What Kills Scabies

What Kills Scabies

Mites are members of the arachnid family and considered parasites, there are a variety of these parasitic mites known to bite humans and cause irritation, itchy papules and rashes. Scabies mites cause intense itching and are deep seated. These tiny mites will burrow into the skin to live and deposit eggs, causing inflammation of the skin and in some cases hair loss. The symptoms of scabies are due to an allergic reaction to the mites.

Scabies is most often spread during a relatively long period of direct skin contact with an infected person (at least 10 minutes) such as that which may occur during intimacy or living together. Spread of disease may occur even if the person has not developed symptoms yet. Crowded living conditions, such as those found in child-care facilities, group homes, and prisons, increase the risk of spread. People with a poor or weak immune system are those most likely to contract scabies during brief contact or by contaminated objects. The mite is very small and usually not directly visible. Diagnosis is based on the signs and symptoms.

Kill Scabies Mites Using Safe Natural Enzymes

Parasitic mites, like other insects, have a hard shell exoskeleton made of non-living material that does not grow in size with the insect’s development. Therefore, it is necessary for all insects to shed their exoskeletons several times during the course of their life. They accomplish this by using enzymes they create naturally to split open their exoskeleton and thus grow larger. It is during this molting phase that an insect is at its most vulnerable – susceptible to drying out or drowning since the hard shell that normally would protect them has been cast off.

The surface of every insect’s exoskeleton is covered with a waxy, water-repellant patina known as the cuticle. This outer coating protects the insect from harm, and has long been an obstacle for pesticide’s effectiveness – the chemicals must penetrate the cuticle in order to affect the insect, so pesticides employ a variety of volatile solvents, toxic dusts or light oils in order to cut through the cuticle and thus deliver the poison into the insect interior.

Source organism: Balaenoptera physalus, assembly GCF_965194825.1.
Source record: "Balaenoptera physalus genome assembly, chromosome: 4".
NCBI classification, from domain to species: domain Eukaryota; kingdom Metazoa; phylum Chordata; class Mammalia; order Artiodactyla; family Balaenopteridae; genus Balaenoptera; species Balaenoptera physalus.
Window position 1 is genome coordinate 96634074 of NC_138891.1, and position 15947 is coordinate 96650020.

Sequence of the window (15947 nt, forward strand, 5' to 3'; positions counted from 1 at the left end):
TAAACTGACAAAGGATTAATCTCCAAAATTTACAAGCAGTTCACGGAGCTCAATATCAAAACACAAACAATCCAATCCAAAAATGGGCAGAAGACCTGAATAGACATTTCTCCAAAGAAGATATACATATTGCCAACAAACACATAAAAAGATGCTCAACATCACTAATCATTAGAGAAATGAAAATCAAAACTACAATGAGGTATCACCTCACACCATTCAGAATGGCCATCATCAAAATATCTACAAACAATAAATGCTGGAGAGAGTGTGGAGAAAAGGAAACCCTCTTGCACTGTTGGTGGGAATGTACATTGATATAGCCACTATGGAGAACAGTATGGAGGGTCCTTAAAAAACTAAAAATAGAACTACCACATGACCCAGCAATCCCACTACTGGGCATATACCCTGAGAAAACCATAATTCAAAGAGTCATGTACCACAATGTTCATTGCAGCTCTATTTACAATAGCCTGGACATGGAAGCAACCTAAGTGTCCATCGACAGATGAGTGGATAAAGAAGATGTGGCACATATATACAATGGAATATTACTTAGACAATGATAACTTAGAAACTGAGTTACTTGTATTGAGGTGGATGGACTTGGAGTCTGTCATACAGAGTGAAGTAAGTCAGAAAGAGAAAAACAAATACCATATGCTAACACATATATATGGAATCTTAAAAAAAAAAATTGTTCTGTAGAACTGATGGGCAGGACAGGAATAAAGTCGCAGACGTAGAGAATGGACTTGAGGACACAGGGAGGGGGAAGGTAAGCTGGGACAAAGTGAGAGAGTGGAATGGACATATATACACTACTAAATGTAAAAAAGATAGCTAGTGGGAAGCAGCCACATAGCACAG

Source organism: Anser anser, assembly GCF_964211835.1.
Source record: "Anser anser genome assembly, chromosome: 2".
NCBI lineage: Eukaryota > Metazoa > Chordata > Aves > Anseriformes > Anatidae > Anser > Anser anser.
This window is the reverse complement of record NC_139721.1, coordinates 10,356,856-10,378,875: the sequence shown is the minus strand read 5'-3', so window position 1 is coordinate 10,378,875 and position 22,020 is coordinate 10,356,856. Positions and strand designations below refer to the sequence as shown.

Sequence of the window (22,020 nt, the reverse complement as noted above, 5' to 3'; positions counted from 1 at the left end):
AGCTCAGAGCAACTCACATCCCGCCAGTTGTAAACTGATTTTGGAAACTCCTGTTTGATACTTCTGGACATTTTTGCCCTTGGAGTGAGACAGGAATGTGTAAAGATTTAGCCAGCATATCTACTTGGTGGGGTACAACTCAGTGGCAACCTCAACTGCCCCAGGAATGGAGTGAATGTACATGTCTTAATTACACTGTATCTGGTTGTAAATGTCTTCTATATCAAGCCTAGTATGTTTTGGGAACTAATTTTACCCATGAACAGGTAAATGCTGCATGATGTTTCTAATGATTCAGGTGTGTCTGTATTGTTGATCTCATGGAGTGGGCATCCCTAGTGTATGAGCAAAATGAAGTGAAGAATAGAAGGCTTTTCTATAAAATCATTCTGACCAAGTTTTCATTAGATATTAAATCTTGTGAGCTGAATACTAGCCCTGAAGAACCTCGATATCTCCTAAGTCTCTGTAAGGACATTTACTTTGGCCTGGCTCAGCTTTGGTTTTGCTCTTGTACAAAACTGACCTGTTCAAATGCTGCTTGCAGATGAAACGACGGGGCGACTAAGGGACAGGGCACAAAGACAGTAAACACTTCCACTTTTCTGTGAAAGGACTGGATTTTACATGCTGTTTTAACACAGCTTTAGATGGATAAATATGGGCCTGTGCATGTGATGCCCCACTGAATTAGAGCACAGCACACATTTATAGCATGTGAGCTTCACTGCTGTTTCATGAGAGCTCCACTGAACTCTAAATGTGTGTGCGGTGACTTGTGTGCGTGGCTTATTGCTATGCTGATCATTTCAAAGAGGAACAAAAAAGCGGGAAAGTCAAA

The solution to cracking the cuticle of an insect’s exoskeleton was discovered through the observation of insect entomology – insects employ enzymes to escape their exoskeletons. By utilizing cultured enzymes that mimic those found in nature, a natural form of biological pesticide can be produced that has the ability to dismantle the armor of an insect instantly.

Enzymes digests insect’s waxy cuticle on contact and dismantles their exoskeleton – effectively forcing insects into immediate molting in which the protective shell is stripped.

Using enzyme-based formulas as a form of biological pest control is an ingenious play of engaging the forces of nature to our advantage. Enzymes exist throughout the insect, plant and animal kingdoms to aid in the digestion of organic matter. Arachnids such as spiders and scorpions inject their prey with enzyme; insect larvae (maggots) also rely on enzymes to predigest their food for them. Insectivore plants also use enzymes to digest insect prey.

Unlike pesticides, enzyme control will never become obsolete. Because the biology of insects depends on the creation of enzymes in order for survival, it is impossible for insects to develop a resistance to enzymes as a method of pest control. Insects have an ability to rapidly evolve an immunity or resistance to commercial pesticides within a short time, even within a single crop cycle! This leads to a costly rotation of chemical warfare. Sadly, human beings do not have the biological tolerance to the persistent pollution of pesticides that insects do, and are often the ultimate victims of pesticide. Fortunately a consistently reliable and safe solution to pest control has been discovered – organic enzymes.